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BMI View: Indonesia's mineral production growth will remain slow on the back
of heightened environmental protection, slowdown in the Chinese economy and
continued mineral price weakness. The impending ban moderation on the export of
mineral ores will provide some respite to production, especially in the case of
Latest Developments & Structural Trends
-We expect the Indonesian government will push ahead with its February 2016
proposal to revise the country's mineral ore export ban by September 2016 as
expected investment in the downstream sector has not materialised. The bauxite
sector will benefit most from the relaxation of the ban, as the sector
registered poor smelter construction and the greatest loss in revenues as a
result of the ban. We expect our current production forecasts to face upside
risks due to the impending ban moderation.
-We forecast bauxite production growth in Indonesia to register an annual
average of 148.2% during 2016-2020, mainly because of acceleration in production
in 2016 of 600% due to China Hongqiao Group Limited's smelter facility coming
online. Hongqiao will initially produce one million tonnes per annum of
aluminium, doubling capacity by 2017. One tonne of aluminium requires
approximately five tonnes of bauxite to produce. Contrary to numerous smelter
project proposals in 2014 and our past expectations on high smelter investment
from China, smelter investment for bauxite has been stagnant as a result of low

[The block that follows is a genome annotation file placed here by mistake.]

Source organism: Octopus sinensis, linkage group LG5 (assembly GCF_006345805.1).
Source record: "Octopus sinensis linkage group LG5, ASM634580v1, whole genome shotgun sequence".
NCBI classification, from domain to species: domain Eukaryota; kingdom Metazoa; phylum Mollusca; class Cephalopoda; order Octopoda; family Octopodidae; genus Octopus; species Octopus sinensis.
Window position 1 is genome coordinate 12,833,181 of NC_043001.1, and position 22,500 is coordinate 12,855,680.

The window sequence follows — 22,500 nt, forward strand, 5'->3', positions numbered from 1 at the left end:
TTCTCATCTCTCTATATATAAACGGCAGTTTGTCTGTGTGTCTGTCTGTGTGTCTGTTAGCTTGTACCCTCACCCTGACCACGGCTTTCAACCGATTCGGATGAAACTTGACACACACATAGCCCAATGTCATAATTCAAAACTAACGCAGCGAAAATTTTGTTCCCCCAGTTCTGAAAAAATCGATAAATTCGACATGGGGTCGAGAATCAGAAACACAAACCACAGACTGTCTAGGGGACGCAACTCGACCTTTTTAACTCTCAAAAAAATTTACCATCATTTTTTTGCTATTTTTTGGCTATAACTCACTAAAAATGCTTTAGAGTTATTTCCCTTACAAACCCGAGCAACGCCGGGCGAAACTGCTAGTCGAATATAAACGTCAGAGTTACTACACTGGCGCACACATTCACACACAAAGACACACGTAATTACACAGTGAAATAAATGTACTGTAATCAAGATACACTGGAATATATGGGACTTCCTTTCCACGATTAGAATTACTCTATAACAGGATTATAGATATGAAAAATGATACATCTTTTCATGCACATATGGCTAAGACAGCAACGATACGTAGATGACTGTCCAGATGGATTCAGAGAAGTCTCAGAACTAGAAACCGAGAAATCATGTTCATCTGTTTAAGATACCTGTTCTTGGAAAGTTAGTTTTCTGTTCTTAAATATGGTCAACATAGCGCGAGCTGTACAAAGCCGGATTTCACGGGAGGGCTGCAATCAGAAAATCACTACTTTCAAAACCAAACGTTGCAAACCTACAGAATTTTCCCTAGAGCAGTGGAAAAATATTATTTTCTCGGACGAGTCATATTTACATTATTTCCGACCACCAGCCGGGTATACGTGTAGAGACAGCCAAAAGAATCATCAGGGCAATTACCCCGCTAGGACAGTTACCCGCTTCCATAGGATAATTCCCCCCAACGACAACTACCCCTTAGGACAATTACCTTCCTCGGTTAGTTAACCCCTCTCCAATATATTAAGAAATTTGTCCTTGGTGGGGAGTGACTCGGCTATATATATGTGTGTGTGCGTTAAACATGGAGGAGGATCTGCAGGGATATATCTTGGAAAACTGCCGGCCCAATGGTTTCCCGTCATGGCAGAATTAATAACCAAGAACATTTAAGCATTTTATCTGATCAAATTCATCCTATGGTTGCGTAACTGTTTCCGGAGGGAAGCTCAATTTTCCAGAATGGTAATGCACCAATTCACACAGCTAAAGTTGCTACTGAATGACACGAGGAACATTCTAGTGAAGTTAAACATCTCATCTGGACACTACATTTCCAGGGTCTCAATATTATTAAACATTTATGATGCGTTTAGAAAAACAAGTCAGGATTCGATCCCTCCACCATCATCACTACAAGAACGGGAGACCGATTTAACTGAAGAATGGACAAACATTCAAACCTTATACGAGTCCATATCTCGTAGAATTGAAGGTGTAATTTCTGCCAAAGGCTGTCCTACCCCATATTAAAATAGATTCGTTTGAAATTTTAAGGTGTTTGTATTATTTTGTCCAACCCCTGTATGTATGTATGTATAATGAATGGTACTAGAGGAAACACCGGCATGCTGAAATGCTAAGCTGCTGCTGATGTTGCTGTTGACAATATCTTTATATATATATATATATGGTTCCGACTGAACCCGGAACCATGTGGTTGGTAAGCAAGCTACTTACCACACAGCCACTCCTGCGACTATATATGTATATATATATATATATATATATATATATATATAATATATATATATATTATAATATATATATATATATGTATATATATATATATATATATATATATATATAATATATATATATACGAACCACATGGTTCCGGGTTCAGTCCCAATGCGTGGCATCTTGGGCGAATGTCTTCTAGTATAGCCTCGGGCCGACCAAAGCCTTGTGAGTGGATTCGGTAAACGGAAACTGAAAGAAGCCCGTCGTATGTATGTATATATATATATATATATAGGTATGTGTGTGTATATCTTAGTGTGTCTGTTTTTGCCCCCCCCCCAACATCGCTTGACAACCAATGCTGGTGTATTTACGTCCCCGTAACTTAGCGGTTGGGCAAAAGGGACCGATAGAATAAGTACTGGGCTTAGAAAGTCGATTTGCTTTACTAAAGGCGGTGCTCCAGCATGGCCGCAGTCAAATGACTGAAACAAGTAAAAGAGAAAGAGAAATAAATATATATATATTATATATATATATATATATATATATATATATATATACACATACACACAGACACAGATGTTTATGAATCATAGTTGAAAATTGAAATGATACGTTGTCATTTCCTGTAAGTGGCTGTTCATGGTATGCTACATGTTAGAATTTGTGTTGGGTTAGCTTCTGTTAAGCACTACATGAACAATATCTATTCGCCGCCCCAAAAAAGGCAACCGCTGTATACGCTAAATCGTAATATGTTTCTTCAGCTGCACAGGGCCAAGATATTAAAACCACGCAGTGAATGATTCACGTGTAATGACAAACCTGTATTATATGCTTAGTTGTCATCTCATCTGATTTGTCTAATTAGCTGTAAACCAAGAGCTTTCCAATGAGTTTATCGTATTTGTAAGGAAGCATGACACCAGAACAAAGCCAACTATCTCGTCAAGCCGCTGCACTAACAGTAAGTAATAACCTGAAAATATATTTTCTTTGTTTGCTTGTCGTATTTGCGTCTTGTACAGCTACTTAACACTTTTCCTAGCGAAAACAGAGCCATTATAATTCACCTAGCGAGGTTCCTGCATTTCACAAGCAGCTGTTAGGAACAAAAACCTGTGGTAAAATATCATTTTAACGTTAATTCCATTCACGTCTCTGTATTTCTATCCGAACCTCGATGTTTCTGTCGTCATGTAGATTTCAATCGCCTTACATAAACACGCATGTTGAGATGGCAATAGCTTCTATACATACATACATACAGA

prices and lack of funding. In March 2016 Hongqiao started trial runs in its new
alumina smelter in Indonesia, adding to the only other smelter in the country,
PT Indonesia Chemical Alumina, a subsidiary of diversified local miner PT Antam.
-We expect Indonesia's coal production to fall by 15.0% to 314 million tonnes in
2016, followed by subdued growth henceforth to 2020, registering an average
annual growth of 3.0% per annum during 2016-2020. Over the long term, despite
the one time fall in domestic production due to the crackdown on illegal mining
in 2015, we believe output will be supported by strong demand from a domestic
pipeline of coal-fired power plants. Although emerging economies like the
Philippines will continue to rely on Indonesian coal for power generation, a
spate of piracy incidents in the last few months attacking Indonesian ships will
undermine shipments in the upcoming quarters. Additionally, India's ramping up
of domestic coal production will eventually reduce the country's reliance on
Indonesian coal imports in the coming years.